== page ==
Mariamz

Posts Tagged ‘global society

We live in an era of deep technological and economic change that has not been matched by a similar development of public institutions responsible for its regulation… We need to move forward to new, more extensive and deeper forms of democracy…

The existing national-state organisations have to be part of a wider and much better coordinated structure, which involves democratic regional institutions on all the continents, the reform of the International Court of Justice, a fairer and more balanced International Criminal Court and a United Nations Parliamentary Assembly as the embryo of a future World Parliament.

Yet, this institutional change will not be successful if it only accrues from the actions of a self-appointed elite. On the contrary, it must come from a socio-political process open to all human beings, with the goal of creating a participative global democracy.

David Hayes, sharing the Manifesto for Global Democracy, signed by Daniele Archibugi, Noam Chomsky, Richard Falk, David Held, Fernando Iglesias, Lucio Levi, Giacomo Marramao, George Monbiot, Heikki Patomäki, Mary Kaldor, Saskia Sassen, Richard Sennett, Vandana Shiva, Andy Strauss

Disclosure:  David Hayes is a former openDemocracy colleague

Love the way Unilever are integrating sustainability communications into their Facebook page here – which currently has a healthy 697,000 likes. Within the dedicated ‘sustainable living’ tab on its app the brand asks people what they do and don’t want to hear about from its three sustainability pillars.

The thumbs down sign is almost, but not quite, a forbidden ‘dislike’ button. But in any case negative responses are not displayed – it seems only total thumbs ups are shown.

Participation numbers aren’t high – but that’s probably because it’s buried half way down a secondary tab on its main brands app (and not sure how long it’s been there). They also might want to consider integrating voting with some sort of incentive, e.g. a charity donation – like Petplan UK are doing at the moment on their Facebook app:

Disclosure: Petplan UK are a client

Mucover

The growth in Social media use and Corporate Social Responsibility (CSR) are inextricably linked. With access to real-time information on companies are up to, and what the world work thinks about it, social media holds businesses to account. And they know it. So more and more, companies are seeking to be perceived as socially responsible. For example, by backing positive, healthy initiatives, like the London 2012 Olympic Games.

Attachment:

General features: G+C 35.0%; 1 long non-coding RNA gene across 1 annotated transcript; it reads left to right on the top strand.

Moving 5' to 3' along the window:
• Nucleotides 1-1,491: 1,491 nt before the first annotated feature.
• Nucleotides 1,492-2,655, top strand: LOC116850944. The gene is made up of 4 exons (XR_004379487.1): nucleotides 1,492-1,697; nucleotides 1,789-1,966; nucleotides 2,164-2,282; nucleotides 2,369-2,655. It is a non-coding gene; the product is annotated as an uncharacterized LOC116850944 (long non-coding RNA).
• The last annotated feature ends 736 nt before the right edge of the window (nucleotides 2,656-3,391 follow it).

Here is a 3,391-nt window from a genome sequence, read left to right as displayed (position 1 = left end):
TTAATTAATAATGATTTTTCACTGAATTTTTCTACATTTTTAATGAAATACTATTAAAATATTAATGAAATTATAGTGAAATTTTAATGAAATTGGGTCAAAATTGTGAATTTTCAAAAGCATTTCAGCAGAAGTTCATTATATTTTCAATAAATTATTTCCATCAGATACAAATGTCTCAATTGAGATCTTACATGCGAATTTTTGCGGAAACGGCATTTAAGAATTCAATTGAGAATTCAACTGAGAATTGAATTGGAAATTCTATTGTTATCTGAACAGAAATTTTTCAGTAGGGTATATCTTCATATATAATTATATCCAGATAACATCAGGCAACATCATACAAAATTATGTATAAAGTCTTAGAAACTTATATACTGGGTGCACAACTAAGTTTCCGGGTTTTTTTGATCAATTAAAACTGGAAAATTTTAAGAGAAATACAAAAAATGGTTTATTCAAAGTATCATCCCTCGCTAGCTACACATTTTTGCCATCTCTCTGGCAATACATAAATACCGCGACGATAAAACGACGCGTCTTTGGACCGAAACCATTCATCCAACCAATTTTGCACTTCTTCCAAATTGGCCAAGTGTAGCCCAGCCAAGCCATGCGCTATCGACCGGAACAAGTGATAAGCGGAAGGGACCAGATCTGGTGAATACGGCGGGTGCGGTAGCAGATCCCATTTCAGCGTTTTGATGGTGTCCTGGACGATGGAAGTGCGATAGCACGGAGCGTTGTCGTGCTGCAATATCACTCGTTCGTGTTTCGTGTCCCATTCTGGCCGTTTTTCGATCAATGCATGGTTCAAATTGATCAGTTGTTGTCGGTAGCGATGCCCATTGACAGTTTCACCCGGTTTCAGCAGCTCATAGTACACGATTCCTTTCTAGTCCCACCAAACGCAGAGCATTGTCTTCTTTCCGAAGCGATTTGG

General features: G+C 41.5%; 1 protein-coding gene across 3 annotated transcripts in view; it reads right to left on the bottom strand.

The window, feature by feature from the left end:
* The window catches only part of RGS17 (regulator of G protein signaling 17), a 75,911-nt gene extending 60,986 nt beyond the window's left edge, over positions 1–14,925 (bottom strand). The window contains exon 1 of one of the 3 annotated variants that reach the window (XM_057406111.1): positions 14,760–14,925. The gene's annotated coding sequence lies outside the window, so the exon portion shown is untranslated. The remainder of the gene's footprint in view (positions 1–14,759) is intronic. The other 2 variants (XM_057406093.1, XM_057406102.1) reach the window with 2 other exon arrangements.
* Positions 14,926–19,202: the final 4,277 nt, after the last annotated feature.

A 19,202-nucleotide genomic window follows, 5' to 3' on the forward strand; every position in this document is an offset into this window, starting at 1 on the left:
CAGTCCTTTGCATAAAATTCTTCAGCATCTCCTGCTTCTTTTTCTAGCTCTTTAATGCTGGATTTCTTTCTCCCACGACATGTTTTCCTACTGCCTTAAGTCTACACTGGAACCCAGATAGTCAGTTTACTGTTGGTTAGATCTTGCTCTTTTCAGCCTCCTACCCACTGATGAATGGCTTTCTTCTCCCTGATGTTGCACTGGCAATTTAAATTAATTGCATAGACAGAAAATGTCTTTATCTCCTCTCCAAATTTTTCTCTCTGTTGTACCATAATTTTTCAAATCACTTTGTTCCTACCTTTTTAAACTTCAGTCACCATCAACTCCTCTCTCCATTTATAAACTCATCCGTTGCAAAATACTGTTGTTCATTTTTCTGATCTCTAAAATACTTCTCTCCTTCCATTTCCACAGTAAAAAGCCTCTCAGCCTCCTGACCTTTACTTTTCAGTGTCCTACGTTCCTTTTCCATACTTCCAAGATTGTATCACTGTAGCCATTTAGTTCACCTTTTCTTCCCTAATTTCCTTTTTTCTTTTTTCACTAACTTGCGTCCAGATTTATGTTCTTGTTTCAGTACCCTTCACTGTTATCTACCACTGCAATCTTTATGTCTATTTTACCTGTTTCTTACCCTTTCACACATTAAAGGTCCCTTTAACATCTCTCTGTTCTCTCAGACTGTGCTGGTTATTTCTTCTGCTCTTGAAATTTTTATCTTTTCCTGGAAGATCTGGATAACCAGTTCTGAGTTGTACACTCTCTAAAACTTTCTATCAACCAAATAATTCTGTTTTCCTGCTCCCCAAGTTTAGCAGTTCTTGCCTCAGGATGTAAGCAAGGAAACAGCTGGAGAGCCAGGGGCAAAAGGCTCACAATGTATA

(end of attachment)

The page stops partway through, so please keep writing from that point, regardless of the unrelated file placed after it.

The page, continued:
And it works beyond the perception. Behaviour is changed. Positive outcomes are achieved, e.g.

“Procter and Gamble, another Games sponsors, has also been doing this for a while. One of its many brands, Ariel, ran a campaign called Cool Clean to try and get customers to wash clothes at 30 degrees. Peter White, P&G’s global sustainability director, says proudly, “In the UK, only around 2% of consumers were washing their clothes at 30 degrees or lower in 2002. By 2011 this had risen to over 30%. In the Netherlands it has reached over 50%.” He also points to a Pampers-Unicef collaboration that vaccinated over 100 million mothers and babies in 46 countries against neo-natal tetanus.”

Tim Smedley on the new Guardian Sustainable Business Social Impact hub

But how can we measure programmes relatively? Consistently? As brand managers, marketers or CSR professionals?

Demos have recently teamed up with Coca-Cola to try and answer this question. Their efforts have resulted in a proposed new model, to help business people measure and compare the difference their sponsorship / CSR activity makes:

You can read the full report on the Demos website.

Disclosure: P&G is a current client and Guardian Sustainable Business are a former employer

Unilever, in partnership with PSI and Facebook, hopes to harness the social graph to address one of the world’s most critical challenges: access to clean water… When [Facebook] users sign up to Waterworks, they partner with an individual waterworker, making the connection personal. The waterworker in the field is equipped with a smartphone, able to send updates back to partners through photos and videos. The updates post to the partner’s Facebook page, so all of their connections also see the impact the donation is making- how many liters of water the donation has provided and the number of people whose lives have been changed by the clean water.

Alice Walker

The toughest thing for the probabilistic magazine brand is to find some kind of coherence. In the traditional sense, coherence as a package of interrelated content is gone. The story is the unit that matters, after all. But a big part of the value we add *is* structuring the world in a consistent way. So, the question becomes: what can form the basis for a new coherence for magazines?

One answer that is specific to The Atlantic but extensible is very old: moral purpose. This magazine was founded as an abolitionist publication and that helped structure the varied voices that ran in its pages through the early days.

Alexis Madrigal  

The purpose of writing on blogs, community sites like Comment is free, and much of social media is to start or further a conversation – not to share a few writerly pearls of wisdom… Too much of the conversation about comment threads is about how writers – people paid to serve an audience – feel.

James Ball


This blog is about utilizing and optimizing the social web for business, pleasure and social change

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